A Right not a Fight
You can now find out everything you need to know about our campaign on our new website http://www.rightnotafight.co.uk . Activities, meetings, press comments and progress will all appear on this site in the future. Look out for information about ambassador training and Manchester events soon.
June 17th saw a double launch for Natspec – publication of our new directory, and the first event in our students’ campaign ‘A Right not a Fight’. The campaign calls for students with a learning difficulty or disability to have the same choices that most young people take for granted, such as choosing a further education college that best meets their learning and support needs.
The blue sky and the Houses of Parliament formed the perfect backdrop for the London event. Over 80 students and parents from 12 national specialist colleges – Derwen, Fortune, Foxes, Mount Camphill, Nash, National Star, New College Worcester, Oakwood Court, QAC, Royal National College for the Blind, Treloar’s and Young Epilepsy – assembled, wearing their ‘A Right not a Fight’ t-shirts. They chanted, held banners aloft, handed leaflets to passers-by and talked to MPs and peers who came to listen to their stories. It was a really empowering and
positive experience for everyone. Rhys George, a student from Oakwood Court College, Devon, was at the event and said: “Going to Oakwood College has allowed me to live life to the extreme and actually make something of my life.”
A further 30 students from 6 colleges: Bridge College, Communication College Doncaster, Langdon College, Portland College and Seashell College, gathered at a second event at Bridge College in Manchester, learning Makaton signs related to the campaign. Students, staff and parents also sang and signed campaign message songs and created banners with messages about the fantastic opportunities available at specialist colleges, which were displayed around the outside the college for passers-by to see.
Parents attending the event at Bridge were equally keen to voice their concerns over a lack of information, the slow pace of decision making and extensive funding delays, saying: “as a parent you want people to listen to and see the person your child is, it shouldn’t all come down to money’, another parent added: “it shouldn’t matter where you live and what your postcode is, the system should be fair.’
Alison Boulton, Chief Executive of Natspec, explains: ‘we want to see the Children and Families Act working in the best interests of young people and ensuring that local authorities listen to their views and wishes – but so far the signs are not good. Too many young people are not told about all their options, and even if they are asked what they want, their views are frequently ignored’.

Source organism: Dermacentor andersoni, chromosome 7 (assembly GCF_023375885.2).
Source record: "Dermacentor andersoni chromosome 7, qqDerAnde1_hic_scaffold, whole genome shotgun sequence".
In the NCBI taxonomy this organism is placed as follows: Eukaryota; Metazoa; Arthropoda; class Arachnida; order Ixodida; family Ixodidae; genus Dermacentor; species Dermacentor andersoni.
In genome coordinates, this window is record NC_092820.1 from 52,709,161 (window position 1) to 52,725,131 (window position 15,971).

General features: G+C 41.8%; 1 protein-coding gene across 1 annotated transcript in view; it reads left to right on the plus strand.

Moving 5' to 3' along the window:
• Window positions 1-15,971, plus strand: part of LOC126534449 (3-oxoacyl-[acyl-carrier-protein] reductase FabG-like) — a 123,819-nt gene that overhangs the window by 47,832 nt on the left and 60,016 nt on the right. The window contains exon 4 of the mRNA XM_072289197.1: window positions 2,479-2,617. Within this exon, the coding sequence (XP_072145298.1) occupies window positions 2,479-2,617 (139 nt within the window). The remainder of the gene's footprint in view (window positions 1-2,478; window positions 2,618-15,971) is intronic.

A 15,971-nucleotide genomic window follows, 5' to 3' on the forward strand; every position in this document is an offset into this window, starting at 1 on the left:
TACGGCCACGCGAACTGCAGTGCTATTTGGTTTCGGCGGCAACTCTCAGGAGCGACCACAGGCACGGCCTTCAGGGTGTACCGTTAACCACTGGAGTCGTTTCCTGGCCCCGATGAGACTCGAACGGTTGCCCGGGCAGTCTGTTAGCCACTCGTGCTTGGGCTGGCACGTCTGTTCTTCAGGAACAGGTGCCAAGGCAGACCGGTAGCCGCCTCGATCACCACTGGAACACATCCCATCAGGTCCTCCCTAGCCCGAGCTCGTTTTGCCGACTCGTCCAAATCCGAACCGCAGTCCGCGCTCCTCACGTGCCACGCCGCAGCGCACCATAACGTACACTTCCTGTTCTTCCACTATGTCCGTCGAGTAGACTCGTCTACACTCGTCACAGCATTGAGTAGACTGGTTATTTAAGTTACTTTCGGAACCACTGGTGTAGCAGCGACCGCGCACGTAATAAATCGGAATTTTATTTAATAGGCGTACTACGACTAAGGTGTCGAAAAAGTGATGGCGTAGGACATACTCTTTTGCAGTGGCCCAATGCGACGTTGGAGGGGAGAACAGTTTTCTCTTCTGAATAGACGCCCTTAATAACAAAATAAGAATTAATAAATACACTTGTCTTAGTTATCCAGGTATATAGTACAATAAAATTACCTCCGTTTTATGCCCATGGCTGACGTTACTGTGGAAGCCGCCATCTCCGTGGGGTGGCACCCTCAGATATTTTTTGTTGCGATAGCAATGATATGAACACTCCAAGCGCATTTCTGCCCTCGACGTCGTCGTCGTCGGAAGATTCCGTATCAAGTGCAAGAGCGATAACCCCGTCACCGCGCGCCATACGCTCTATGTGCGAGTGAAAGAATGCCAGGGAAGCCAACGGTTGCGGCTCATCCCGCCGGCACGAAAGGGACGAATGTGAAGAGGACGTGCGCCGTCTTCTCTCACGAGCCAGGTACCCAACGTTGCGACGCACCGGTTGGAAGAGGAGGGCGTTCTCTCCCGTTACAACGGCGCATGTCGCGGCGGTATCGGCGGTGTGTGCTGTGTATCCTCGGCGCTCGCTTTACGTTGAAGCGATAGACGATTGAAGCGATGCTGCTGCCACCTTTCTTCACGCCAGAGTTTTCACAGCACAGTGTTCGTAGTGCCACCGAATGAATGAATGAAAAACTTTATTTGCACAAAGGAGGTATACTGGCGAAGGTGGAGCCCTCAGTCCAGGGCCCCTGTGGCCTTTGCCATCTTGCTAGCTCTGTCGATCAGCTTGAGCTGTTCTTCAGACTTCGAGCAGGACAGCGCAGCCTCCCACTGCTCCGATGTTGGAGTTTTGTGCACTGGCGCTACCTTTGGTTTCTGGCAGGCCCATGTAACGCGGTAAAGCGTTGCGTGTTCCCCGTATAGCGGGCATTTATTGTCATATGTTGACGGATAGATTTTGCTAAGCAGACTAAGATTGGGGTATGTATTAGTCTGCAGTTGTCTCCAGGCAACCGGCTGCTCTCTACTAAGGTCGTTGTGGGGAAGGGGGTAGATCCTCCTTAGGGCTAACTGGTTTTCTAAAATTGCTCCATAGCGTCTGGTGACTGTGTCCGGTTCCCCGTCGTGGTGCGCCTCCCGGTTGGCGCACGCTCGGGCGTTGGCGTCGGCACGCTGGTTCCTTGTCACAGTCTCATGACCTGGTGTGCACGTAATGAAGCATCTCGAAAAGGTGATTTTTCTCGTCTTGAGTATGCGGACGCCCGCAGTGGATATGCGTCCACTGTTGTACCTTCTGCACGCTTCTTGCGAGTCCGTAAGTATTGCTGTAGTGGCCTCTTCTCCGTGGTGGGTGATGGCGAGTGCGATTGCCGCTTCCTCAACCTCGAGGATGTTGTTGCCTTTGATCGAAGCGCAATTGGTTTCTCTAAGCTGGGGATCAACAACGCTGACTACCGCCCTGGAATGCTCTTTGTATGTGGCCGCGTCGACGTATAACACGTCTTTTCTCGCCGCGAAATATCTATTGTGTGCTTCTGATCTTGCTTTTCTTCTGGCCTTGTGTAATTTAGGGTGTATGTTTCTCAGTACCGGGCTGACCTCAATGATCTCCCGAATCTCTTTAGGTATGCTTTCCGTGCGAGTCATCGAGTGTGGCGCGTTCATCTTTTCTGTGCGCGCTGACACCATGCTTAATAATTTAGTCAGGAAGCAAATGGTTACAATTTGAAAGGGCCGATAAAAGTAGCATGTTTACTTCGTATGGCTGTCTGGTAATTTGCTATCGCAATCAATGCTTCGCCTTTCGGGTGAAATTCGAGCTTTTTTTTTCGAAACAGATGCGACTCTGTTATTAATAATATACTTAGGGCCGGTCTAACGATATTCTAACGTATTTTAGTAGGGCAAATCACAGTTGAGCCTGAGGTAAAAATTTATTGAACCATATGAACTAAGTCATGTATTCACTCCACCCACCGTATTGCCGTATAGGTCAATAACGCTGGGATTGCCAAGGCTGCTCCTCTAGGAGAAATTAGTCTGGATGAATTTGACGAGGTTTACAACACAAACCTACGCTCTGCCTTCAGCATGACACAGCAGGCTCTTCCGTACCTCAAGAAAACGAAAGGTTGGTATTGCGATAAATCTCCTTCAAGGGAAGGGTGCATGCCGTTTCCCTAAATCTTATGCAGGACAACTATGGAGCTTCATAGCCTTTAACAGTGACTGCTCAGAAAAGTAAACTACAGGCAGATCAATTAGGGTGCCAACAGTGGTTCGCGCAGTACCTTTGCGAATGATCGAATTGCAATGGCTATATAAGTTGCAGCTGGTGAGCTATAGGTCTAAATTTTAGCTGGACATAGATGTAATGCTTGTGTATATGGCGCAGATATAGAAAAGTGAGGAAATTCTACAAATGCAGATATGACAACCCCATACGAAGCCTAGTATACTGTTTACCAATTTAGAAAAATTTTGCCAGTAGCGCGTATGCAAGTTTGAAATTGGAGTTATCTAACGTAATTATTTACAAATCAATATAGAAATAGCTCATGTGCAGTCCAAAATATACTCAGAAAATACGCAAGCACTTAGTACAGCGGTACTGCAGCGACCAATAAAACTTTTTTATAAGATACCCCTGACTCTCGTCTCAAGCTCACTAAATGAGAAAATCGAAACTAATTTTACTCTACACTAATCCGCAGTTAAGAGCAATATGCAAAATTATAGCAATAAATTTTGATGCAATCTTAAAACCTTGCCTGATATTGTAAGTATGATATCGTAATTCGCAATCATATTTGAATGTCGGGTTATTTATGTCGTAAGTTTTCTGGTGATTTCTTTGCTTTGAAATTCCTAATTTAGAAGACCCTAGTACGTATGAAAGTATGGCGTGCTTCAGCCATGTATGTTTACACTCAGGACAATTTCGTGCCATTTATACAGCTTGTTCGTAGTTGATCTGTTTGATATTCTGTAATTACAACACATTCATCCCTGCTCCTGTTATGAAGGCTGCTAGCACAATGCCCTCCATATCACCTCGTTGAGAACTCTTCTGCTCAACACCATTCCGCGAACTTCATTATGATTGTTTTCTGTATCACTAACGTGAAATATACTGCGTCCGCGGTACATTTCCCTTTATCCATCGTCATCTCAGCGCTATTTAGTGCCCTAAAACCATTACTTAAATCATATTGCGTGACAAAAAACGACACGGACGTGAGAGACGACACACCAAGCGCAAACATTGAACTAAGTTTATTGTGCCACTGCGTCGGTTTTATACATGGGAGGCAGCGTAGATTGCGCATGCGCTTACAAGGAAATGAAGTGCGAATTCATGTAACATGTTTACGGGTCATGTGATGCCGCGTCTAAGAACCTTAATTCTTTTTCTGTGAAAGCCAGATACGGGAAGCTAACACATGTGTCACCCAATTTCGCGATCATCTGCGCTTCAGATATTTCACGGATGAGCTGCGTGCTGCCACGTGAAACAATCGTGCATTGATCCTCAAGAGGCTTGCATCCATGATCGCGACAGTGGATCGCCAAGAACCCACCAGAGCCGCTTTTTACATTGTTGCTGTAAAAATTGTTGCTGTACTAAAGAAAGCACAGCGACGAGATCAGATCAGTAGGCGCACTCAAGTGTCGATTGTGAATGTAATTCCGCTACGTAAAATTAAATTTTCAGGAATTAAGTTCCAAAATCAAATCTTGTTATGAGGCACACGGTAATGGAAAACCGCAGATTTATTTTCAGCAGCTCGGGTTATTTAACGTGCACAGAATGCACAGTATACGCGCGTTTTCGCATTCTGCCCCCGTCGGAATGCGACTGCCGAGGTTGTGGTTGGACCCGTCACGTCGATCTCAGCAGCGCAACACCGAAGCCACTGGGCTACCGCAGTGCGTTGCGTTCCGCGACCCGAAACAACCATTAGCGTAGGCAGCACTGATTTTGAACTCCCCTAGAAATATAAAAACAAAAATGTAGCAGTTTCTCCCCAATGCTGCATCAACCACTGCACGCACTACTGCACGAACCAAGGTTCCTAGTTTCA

Why have we launched ‘A Right not a Fight‘
Every day we hear from young people and their families who are desperate for information. They want to know how to get the education and resources that they need, how to find answers to their questions and why every step on their journey has to be a fight.
For over two years Natspec and specialist colleges, along with parents’ groups, other charities and organisations such as the Association of Colleges, have been working on a new legislation, the Children and Families Act. We have been talking to government to help them to understand the very real concerns of our young people and to make sure that the Act means that every young person can get the education they deserve.
The Act will come in to effect in September but there is still work to be done. It will take time for the changes to filter through to every part of the country. In the meantime young people with some of the most complex needs are missing out.
They tell us that they are not allowed to attend the college of their choice, that they are denied support and that they feel as if barriers are put in their way at every turn.
|For example one Local Authority policy states that:For each individual post 16 High Needs placement, we must follow a process of looking at mainstream options in GFE colleges first, then LA maintained Special Schools, if these local options cannot meet the needs, we would look for an independent school or college day placement.|
Parents tell us they are not even allowed to visit specialist colleges
|We have twice arranged and then cancelled visits to an outstanding specialist college. Both times we were at first discouraged and then, subsequently warned off attempting to send our daughter there as we were told by the LA she would not get funding for ‘out of county’ education as her needs can be adequately met locally. We stumbled on ‘Specialist Colleges’ almost by accident. The LA seems determined that we should forget them”.|
Some of the students who have succeeded in getting their place at a specialist college have come up with a name for their campaign for true equality in education – A Right not a Fight
- Download A Right not a Fight Leaflet
- Natspec Student Conference
- A Right not a Fight: Powerpoint presentation by Kathryn Rudd